Daniel Lehenbauer is the lead software design engineer responsible for the 3D features in Windows Presentation Foundation. Prior to WPF, he worked on multiple graphics and UI technologies, including mobile controls for ASP.NET and Windows Forms. Daniel is active in the WPF community and blogs about 3D graphics using WPF at www.viewport3D.com.
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Top Customer Reviews
Without a lot of dry history, and in a full-color presentation that makes comprehending what you're reading much more efficient, you are given a very complete coverage of controls, control manipulation, data binding, animation, and other multimedia objects. Throughout the text you are given not only code snippets, but illustrations of what the finished product should resemble, sidebar Tips sections, sidebar Warnings sections, and sidebar "Digging Deeper", really solidifying the information presented not only in the initial component coverage, but the follow-up WFP application development.
Hands down, for adding WPF to your development skills, this is the title you need.
The book as a package is a good reference for WPF. However, absolute beginners will have a difficult time through it, or at least I did. The first few chapters left me with a headache. I persisted and I can say I now have a firm understanding of WPF. Overall its a good buy.
1. Loads and loads of examples.
2. Full color graphics, helps one to quickly grasp the concepts being illustrated.
3. Easy reference. Quite easy to reference
1.Beginners be warned. Just keep reading you will understand later on.
2. The Author pulls things out of the hat and starts using them before explaining what they are. If he had explained them immediately after, it would be okay; but he doesn't, until a few chapters later. The chapter that was supposed to introduce XAML ended up confusing me, only after reading half the book did I grasp the concepts of the XAML chapter.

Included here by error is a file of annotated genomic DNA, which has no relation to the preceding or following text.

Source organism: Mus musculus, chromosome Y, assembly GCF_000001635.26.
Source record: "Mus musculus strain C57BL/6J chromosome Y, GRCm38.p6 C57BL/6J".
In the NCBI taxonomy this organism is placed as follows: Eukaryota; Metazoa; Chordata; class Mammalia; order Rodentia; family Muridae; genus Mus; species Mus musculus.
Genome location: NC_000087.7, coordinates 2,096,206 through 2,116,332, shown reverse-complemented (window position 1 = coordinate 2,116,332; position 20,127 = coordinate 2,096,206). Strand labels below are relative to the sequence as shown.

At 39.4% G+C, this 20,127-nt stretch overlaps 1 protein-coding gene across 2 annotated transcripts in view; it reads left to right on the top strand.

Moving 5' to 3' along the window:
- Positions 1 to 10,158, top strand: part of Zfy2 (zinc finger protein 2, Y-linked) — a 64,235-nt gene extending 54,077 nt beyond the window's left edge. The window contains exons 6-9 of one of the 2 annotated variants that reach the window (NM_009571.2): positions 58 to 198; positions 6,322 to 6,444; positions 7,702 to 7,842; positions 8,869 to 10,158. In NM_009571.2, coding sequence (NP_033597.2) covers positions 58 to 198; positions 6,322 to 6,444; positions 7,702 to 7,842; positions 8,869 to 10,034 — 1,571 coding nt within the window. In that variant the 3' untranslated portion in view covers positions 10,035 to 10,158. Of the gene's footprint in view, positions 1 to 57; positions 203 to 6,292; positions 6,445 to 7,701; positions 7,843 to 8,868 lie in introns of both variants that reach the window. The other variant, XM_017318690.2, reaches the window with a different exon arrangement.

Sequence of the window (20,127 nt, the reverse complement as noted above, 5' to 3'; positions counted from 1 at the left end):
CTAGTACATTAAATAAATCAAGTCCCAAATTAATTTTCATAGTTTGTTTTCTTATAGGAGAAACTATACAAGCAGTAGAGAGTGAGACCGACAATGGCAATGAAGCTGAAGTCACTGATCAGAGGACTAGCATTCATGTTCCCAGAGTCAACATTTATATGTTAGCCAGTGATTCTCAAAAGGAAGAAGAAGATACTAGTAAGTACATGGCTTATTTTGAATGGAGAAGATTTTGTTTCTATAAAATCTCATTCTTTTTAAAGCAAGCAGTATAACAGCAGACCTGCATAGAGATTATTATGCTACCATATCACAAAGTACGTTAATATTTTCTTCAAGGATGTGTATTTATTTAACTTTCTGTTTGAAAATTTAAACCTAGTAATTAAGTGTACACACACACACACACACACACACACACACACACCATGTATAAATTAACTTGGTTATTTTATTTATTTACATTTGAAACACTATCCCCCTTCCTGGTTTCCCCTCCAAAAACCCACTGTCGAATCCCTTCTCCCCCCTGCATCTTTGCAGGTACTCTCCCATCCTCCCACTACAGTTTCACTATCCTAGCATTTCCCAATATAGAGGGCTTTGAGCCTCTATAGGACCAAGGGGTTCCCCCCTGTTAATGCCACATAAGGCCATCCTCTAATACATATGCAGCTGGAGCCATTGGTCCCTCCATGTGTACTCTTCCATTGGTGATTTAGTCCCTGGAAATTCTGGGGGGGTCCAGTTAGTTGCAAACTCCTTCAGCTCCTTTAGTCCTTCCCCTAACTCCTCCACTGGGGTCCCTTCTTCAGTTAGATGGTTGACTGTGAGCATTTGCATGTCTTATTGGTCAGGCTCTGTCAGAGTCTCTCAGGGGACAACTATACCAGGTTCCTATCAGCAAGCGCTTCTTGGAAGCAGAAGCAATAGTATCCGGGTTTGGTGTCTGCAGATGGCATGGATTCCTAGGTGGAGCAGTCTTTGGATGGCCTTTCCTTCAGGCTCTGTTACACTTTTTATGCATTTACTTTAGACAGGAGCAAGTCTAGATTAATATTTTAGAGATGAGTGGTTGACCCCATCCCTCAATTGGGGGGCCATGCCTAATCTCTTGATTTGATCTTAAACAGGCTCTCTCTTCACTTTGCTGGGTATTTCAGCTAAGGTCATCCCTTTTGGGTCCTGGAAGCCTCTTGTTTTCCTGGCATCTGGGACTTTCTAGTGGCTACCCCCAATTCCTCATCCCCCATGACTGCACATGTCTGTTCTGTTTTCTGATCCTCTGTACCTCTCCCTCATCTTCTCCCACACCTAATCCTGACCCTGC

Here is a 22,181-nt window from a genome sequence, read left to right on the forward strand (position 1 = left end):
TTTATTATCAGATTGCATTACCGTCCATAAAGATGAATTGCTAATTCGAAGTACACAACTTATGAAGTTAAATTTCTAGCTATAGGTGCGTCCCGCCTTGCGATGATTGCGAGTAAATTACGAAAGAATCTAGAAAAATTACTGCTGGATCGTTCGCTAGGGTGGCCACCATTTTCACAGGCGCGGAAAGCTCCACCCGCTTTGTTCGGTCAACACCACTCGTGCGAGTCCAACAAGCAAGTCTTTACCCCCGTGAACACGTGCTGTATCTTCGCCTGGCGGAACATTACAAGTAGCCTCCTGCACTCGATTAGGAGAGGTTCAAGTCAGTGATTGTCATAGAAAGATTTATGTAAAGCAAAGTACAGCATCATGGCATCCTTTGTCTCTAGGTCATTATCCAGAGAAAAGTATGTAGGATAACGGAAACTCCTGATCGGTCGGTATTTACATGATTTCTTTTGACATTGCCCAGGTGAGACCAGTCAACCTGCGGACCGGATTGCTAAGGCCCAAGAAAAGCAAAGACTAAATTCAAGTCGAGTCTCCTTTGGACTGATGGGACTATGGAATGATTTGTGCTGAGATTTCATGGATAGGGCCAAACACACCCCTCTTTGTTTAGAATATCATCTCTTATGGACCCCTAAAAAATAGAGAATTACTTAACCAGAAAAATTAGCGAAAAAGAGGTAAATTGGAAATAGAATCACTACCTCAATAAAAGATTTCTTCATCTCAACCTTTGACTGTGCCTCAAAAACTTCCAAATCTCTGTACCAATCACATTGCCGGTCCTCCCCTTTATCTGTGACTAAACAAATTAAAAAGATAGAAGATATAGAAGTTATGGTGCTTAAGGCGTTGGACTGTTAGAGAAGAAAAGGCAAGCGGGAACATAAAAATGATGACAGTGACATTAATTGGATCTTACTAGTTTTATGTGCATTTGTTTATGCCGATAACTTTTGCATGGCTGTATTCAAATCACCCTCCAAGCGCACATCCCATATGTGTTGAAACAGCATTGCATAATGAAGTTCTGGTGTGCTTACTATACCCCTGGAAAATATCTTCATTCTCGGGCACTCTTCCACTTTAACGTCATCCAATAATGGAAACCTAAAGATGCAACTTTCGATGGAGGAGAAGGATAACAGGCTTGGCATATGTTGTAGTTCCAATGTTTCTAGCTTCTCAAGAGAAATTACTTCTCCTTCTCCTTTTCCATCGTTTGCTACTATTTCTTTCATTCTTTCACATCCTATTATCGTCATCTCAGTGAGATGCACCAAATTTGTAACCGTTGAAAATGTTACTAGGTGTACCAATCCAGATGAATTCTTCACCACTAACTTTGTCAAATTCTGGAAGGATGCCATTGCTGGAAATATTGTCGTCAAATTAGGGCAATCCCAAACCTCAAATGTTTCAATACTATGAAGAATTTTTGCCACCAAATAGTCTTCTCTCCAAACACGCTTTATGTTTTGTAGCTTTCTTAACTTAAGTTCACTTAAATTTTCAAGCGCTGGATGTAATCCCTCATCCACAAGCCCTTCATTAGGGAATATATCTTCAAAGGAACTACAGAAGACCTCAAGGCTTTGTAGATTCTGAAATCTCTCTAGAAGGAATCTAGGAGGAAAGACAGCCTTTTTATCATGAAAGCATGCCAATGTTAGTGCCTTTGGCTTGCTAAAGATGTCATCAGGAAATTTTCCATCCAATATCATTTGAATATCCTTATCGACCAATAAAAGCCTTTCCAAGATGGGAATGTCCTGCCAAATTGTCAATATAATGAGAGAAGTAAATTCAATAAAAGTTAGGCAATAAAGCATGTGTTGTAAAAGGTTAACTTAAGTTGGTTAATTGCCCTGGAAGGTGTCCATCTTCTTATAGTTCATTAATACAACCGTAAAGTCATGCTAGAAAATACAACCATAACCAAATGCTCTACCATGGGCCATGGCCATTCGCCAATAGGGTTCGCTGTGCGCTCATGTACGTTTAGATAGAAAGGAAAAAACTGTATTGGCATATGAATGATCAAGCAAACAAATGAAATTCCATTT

3.The general use of language, too many brackets, too many references to past and later chapters within the text; it is distracting.
Overall I would advice you to buy the book.
The we come to the physical presentation of the book. Without a shadow of a doubt this is the book that all subsequent books on user interface and graphics APIs will be compared against. Rather than have half a dozen color pages in the middle the text the whole book is printed in full color. With hindsight it seems so obvious - but serious kudos I think have to go to Adam and SAMS for taking this step. I don't doubt authors who've got WPF books still in writing will be taking a long hard think about their physical presentation of the material.
WPF being such a huge topic I'd recommend reading this book along side Charles Petzold's "Applications = Code + Markup". No one book is ever going to be able to cover the whole WPF in any kind of depth. But between the two of them Adam Nathan and Charles Petzold speak with an authority and enthusiam that makes learning this stuff a please. WPF really is a technology that benefits from differing viewpoints and author backgrounds - and these two books give you a great perspective on the subject.